Government tech advocacy groups say new technologies are advancing fast, leadership is turning over even faster, but budgets are mostly staying the same.
State technology departments can expect a lot of leadership turnover in 2018, and those changes will only complicate efforts to keep pace with an accelerating technology market while managing limited budgets, the leader of the National Association of State Chief Information Officers said Thursday.
Fifteen state technology chiefs left their positions in 2017, and while the high level of turnover in a mostly non-election year was surprising, said NASCIO Executive Director Doug Robinson, 2018 is expected to be even more tumultuous.
With 36 governors up for reelection in 2018, 15 of whom will be term-limited, state technology offices across the country are expected to see a lot of change this year. The high level of turnover comes as government is exposed to some of the most influential technological changes in human history: autonomous vehicles, artificial intelligence, and the proliferation of both internet-connected devices and the bad actors who seek to exploit their weaknesses.
In 2018, Robinson said, state government should expect to adopt these technologies — and contend with their associated challenges — without much in the way of additional funding.
NASCIO reports that government budgets are expected to stay relatively "flat" in 2018, seeing just a 2.3 percent increase over the previous year.
"'Cautious' is the word for the next couple of years," Robinson said.
As part of an annual forecast of what state and local government can expect in the coming year, Robinson co-presented a webinar alongside Alan Shark, CEO of the Public Technology Institute, who focused his half of the presentation on local government trends and challenges. A series of survey questions posed to the audience before the webinar revealed some of the most current, albeit unscientific, data available on the current trends in state government IT.
While cybersecurity retained the No. 1 priority spot for state government leaders, digital government came in second, taking 26 percent of the votes from state IT respondents.
And though cybersecurity is as important as ever to state government, NASCIO's data shows that how technology offices are addressing security challenges is evolving. Rather than focusing purely on incident response, states are beginning to take a broader approach, looking to what Robinson calls "cyber disruption plans," and more states are buying cybersecurity insurance.
The survey also reinforced recent reported trends toward moving toward the cloud. When asked which business models will drive investments in the next five years, an off-premise, centralized (or enterprise) model dominated the results, gaining 55 percent of votes from state government respondents.
NASCIO identifies cost effectiveness and flexibility as the top two issues driving IT outsourcing as CIOs become more like service brokers.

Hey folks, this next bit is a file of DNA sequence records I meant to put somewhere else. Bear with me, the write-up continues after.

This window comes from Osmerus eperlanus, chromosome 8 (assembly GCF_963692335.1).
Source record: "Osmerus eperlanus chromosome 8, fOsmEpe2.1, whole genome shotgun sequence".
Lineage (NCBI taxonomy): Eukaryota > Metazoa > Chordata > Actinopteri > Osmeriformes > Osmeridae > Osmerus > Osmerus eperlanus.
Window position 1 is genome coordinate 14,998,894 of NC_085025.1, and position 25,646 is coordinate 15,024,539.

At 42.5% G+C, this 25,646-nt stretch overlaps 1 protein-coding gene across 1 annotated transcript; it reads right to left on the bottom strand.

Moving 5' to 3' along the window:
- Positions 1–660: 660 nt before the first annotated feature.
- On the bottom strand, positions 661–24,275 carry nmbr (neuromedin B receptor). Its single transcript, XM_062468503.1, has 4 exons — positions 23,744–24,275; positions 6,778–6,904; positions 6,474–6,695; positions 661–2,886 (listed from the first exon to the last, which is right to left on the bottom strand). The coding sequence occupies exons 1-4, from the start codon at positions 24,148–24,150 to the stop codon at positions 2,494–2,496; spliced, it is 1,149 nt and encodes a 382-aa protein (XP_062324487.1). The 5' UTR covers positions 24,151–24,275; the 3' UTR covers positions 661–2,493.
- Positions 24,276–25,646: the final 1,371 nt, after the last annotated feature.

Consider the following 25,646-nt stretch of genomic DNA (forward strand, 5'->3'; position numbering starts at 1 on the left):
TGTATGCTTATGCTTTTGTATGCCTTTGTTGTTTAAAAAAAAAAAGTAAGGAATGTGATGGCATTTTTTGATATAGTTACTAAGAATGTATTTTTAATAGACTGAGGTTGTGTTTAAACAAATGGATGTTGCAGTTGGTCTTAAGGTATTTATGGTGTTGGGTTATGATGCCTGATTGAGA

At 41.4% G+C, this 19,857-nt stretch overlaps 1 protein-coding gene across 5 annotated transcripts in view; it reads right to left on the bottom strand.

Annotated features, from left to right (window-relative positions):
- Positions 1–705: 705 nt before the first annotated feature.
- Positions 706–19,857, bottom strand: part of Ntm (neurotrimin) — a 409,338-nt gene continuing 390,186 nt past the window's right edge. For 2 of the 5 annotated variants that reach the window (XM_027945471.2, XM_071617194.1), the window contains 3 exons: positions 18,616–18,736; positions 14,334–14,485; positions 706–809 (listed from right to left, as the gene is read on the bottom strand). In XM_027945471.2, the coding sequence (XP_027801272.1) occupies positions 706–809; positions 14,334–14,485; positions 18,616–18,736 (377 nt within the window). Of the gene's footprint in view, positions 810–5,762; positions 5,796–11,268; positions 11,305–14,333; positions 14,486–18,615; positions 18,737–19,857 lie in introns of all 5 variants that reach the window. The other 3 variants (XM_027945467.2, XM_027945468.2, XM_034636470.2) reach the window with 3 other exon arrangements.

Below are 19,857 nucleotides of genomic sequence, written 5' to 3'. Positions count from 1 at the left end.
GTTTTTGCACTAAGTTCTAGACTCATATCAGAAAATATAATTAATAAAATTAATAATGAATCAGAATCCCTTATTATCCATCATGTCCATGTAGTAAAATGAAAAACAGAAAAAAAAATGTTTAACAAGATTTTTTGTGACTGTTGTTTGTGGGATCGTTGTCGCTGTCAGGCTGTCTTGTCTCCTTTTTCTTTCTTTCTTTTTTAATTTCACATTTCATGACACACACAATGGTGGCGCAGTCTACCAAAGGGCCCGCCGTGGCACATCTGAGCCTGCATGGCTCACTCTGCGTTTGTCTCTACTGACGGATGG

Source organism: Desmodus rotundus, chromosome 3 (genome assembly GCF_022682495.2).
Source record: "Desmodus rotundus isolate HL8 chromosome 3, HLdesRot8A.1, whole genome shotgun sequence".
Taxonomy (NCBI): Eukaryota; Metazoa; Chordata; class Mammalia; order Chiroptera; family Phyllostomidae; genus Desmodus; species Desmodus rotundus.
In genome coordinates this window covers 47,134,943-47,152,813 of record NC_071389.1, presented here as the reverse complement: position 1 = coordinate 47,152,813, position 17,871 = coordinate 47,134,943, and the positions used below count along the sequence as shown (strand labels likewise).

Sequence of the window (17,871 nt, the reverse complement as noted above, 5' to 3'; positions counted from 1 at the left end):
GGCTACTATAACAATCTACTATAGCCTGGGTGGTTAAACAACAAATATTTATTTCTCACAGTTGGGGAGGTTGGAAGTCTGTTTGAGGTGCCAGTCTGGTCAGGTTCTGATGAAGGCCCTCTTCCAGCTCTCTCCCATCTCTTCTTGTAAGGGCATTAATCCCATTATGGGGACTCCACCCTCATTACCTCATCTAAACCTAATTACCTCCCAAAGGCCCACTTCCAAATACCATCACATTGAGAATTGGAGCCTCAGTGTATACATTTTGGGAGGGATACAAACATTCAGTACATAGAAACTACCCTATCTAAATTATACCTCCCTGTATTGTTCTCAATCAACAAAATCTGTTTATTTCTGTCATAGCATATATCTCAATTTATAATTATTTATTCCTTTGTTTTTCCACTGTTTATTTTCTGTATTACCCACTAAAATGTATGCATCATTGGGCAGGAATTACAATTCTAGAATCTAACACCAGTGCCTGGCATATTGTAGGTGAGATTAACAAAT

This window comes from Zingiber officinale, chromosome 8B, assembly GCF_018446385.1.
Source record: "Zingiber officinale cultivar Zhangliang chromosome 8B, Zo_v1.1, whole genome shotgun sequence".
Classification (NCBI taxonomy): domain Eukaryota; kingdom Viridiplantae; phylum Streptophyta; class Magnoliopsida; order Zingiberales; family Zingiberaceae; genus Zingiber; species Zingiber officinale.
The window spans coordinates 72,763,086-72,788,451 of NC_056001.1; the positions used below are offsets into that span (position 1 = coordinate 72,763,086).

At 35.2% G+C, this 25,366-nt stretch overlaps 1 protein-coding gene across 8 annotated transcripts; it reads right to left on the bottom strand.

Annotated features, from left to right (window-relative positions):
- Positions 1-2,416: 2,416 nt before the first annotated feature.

"I think every state CIO aspires to have a modern IT organization and they believe they can achieve that better if they have the capability to source strategically and not have to be the purveyor of all the infrastructure and all the services," Robinson said.
Within the next two to three years, 47 percent in state government IT say they're considering or have already planned moving to an off-premise mainframe as a service solution.
Robinson said there's a lot more maturity that needs to be realized within state government before everyone can make that move. Thirty-one percent outright said they aren't planning such a move, while only 10 percent reported completing the migration.
'Left in the cold'
Shark presented a list of "ins and outs" for 2018, reflecting expected changes both in technologies and the terms used to describe them. Geographic information systems (GIS), robotics and converged infrastructure were in the "out" column, not because they're going away, but because he said they're evolving into new forms. GIS is being overshadowed by "interactive visualized information systems," "robotics" is making way for robots and automated software (or "bots"), and converged infrastructure is being replaced by "hyperconvergent infrastructure," data center technology that Shark said provides a smaller footprint that is easier to manage.
"Robotics isn't going away isn't anytime soon, but certainly the emphasis is on robots and bots coming together," Shark said. "We're seeing this in government centers. We're seeing chatbots and we're seeing a lot tied to AI."
Both Robinson and Shark said they were surprised at how fast new technologies like AI are emerging and being adopted and said 2018 will be a big year for creation of substantial government policy.
"Topics like autonomous and highly connected vehicles and AI have gone from just early discussions into study panels and commissions and councils being established and some beta testing and proofs of concept going on," Robinson said.
"This is something that was not on our list and suddenly it has appeared big time and suddenly we have people with titles like 'digital officer' and programs totally devoted to this," Shark said.
Shark urged local governments to follow the work around autonomous and connected vehicles particularly closely to ensure they are not "left out in the cold."
"Those cities and communities that do not invest in the appropriate infrastructure will find a digital bypass sign outside of their neighborhoods," Shark said.